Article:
Confronting Intolerance and Bigotry
Soon after the fall of the Iron Curtain and the dissolution of the Soviet Union, the Friedrich Naumann Foundation for Freedom and the American Jewish Committee jointly set up the “Promoting Tolerance Programme”. Over a period of 25 years, a total of 320 participants from 25 countries in Central and Eastern Europe have participated in the Programme, advancing democracy and building civil society. The anniversary was celebrated in June in Berlin.
Then: young and dedicated; Now: political trendsetters and leaders
The topic of “Confronting Bigotry and Intolerance in the Face of Rising Populism” brought together active participants, alumni and interested guests in order to take stock of the interim results. The success of the programme was confirmed by the quality of the speakers – “Promoting Tolerance” alumni from different years: Ivo Goldstein, Ambassador of Croatia to France, as well as UNESCO ambassador of his country, highlighted during his panel that, in view of the social and political situation in the world, he was not as optimistic as he used to be. Without the “Promoting Tolerance” Programme his optimism would probably fade away completely, Goldstein surmised.
Keit Pentus-Rosimannus, former Minister of Foreign Affairs and the Environment in Estonia, as well as member of the Estonian parliament, was less pessimistic. She expressed her conviction that when we celebrate the 30th or the 35th anniversary of the programme, we will be able to talk about the age of “post-populism”. According to her, populists do not offer any solutions of their own, instead always making a point of being antagonistic – you cannot get very far like that.
Máté Hajba, Director of the Free Market Foundation, basically agreed with Pentus-Rosimannus, even though the political developments in his native Hungary do not necessarily give him much cause for optimism. He urged that populists and their prospective supporters should not be marginalised, but instead they should be engaged in dialogue. “True, populists live in their own bubble, but so do we. We must step out of it and seek dialogue”, Hajba insisted.
Afterwards, Emil Kirjas, Secretary General of Liberal International, added a personal touch to the discussion and described a number of occasions on which he had come across intolerance of minorities, including in his native Macedonia. Like the previous speaker, he also emphasised how much he could draw on the experience of participating in “Promoting Tolerance” in such situations and in his normal daily life.
Liberals have a special responsibility
In a passionate speech, Sabine Leutheusser-Schnarrenberger, former German Justice Minister and Board Member of the Friedrich Naumann Foundation for Freedom, made a plea to all democrats, and in particular liberals, to take decisive steps against intolerance, xenophobia and populism. We should be under no illusion that democratic values are automatically protected only because they are for the most part socially anchored and politically institutionalised, the way it has been in the past decades. Quite the contrary: democratic values are at risk because they have come to be taken for granted.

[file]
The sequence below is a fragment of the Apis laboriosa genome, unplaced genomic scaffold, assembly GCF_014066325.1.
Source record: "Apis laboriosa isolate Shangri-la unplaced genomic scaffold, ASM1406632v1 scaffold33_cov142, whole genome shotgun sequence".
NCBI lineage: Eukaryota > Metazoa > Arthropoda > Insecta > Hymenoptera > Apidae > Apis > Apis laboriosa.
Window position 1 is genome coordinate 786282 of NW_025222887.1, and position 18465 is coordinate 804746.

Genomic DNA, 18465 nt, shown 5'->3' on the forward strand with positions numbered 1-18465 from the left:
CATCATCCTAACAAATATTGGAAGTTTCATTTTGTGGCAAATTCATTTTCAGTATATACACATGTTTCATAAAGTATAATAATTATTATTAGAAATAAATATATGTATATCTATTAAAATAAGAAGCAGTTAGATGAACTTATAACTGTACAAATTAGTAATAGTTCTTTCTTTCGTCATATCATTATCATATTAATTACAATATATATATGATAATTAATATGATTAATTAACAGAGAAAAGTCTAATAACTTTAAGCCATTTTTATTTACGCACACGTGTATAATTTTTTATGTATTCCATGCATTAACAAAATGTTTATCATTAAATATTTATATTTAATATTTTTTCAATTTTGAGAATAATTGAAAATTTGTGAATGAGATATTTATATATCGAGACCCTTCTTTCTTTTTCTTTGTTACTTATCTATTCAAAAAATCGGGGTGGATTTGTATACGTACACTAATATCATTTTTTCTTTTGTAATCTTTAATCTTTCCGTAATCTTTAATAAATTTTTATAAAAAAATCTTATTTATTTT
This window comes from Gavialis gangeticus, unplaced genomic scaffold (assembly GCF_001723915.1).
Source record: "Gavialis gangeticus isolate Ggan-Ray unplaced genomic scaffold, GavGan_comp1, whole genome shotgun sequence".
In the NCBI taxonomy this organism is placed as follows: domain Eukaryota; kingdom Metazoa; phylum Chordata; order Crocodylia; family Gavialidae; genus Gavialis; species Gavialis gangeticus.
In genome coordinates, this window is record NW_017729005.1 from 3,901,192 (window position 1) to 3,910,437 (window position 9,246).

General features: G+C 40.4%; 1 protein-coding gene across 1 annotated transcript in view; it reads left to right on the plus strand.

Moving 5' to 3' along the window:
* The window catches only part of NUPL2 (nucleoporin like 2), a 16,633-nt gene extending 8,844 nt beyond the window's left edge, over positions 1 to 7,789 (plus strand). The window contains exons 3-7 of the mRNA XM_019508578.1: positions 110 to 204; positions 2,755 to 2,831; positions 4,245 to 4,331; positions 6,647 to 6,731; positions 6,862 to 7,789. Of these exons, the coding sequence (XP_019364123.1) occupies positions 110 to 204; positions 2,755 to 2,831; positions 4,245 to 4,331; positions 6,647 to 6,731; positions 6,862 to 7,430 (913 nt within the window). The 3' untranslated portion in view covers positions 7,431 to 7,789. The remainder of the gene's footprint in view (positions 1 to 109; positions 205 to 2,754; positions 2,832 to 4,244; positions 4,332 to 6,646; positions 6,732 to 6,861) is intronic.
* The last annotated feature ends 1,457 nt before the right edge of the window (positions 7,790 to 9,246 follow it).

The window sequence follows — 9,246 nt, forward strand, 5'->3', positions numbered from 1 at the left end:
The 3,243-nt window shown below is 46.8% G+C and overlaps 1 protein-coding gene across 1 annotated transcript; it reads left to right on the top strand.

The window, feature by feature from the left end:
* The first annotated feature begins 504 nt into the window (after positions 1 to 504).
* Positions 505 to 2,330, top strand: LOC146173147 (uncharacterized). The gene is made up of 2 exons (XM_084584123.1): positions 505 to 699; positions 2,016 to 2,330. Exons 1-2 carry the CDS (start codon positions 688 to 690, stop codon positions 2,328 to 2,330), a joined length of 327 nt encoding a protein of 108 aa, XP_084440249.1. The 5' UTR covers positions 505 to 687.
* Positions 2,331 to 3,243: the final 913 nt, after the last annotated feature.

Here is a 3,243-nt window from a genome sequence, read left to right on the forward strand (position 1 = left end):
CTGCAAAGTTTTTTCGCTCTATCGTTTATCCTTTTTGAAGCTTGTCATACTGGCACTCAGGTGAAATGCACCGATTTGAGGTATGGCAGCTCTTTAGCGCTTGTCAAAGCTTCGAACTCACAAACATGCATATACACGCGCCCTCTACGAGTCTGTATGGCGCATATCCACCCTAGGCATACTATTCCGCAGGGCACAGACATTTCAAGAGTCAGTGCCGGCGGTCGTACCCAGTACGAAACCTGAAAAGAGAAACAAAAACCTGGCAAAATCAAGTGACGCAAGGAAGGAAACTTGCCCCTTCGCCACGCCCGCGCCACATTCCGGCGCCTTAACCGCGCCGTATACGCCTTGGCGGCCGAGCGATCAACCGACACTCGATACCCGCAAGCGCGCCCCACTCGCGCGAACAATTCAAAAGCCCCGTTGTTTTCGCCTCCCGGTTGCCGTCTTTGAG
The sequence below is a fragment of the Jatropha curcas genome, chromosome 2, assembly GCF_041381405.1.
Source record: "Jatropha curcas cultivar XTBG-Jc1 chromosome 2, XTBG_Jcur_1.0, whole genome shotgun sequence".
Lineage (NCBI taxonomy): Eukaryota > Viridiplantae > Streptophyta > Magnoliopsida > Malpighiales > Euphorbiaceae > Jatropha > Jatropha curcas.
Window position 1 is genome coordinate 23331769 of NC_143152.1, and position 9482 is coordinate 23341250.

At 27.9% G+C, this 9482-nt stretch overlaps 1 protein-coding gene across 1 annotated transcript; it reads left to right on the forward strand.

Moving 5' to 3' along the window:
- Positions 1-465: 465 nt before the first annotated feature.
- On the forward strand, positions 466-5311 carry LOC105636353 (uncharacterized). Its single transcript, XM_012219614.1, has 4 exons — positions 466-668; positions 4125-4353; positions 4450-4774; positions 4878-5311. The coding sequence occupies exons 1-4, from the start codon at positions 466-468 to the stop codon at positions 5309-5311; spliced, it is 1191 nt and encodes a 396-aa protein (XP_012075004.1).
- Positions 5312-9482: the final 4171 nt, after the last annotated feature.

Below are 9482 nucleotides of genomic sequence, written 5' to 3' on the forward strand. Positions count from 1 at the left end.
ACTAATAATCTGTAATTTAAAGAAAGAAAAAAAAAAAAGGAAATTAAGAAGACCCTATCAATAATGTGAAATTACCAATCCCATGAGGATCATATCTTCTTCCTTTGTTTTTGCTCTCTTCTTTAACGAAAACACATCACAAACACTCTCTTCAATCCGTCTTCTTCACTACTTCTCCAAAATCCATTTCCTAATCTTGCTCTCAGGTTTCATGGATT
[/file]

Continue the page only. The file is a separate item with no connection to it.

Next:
Liberals have a special responsibility: liberal values are diametrically opposed to populist, xenophobic views. It is important not to erode rights and freedoms, but rather to stand up for them, particularly in these times – it is often the case that the strength of radical trends is proportional to the weakness of democratic forces.
Different challenges but always the same goal
As a ‘founding father’ of the programme, Rabbi Andrew Baker of the American Jewish Committee gave a very personal keynote speech and praised the good partnership with the Friedrich Naumann Foundation for Freedom. A lot has been achieved since the programme was launched 25 years ago, as demonstrated by the exceptional social position of the numerous alumni. They take on the important role of ambassadors of good will in their countries of origin. However, the current developments in many European countries, as well as in the USA, show that we still have a lot of work to do.
Ulrich Niemann, Head of the International Department at the Friedrich Naumann Foundation, also dwelled on those signs: he stressed the importance of the programme 25 years ago, when the transition of the countries of Central and Eastern Europe was set in motion and the consequences of communism had to be dealt with. Today we face different challenges and the focus of the programme has changed accordingly over time; however, the most important message remained the same for a quarter of a century: promoting tolerance with the help of an exemplary German-Jewish partnership.
Please visit our Facebook album below for all photos from the anniversary celebration.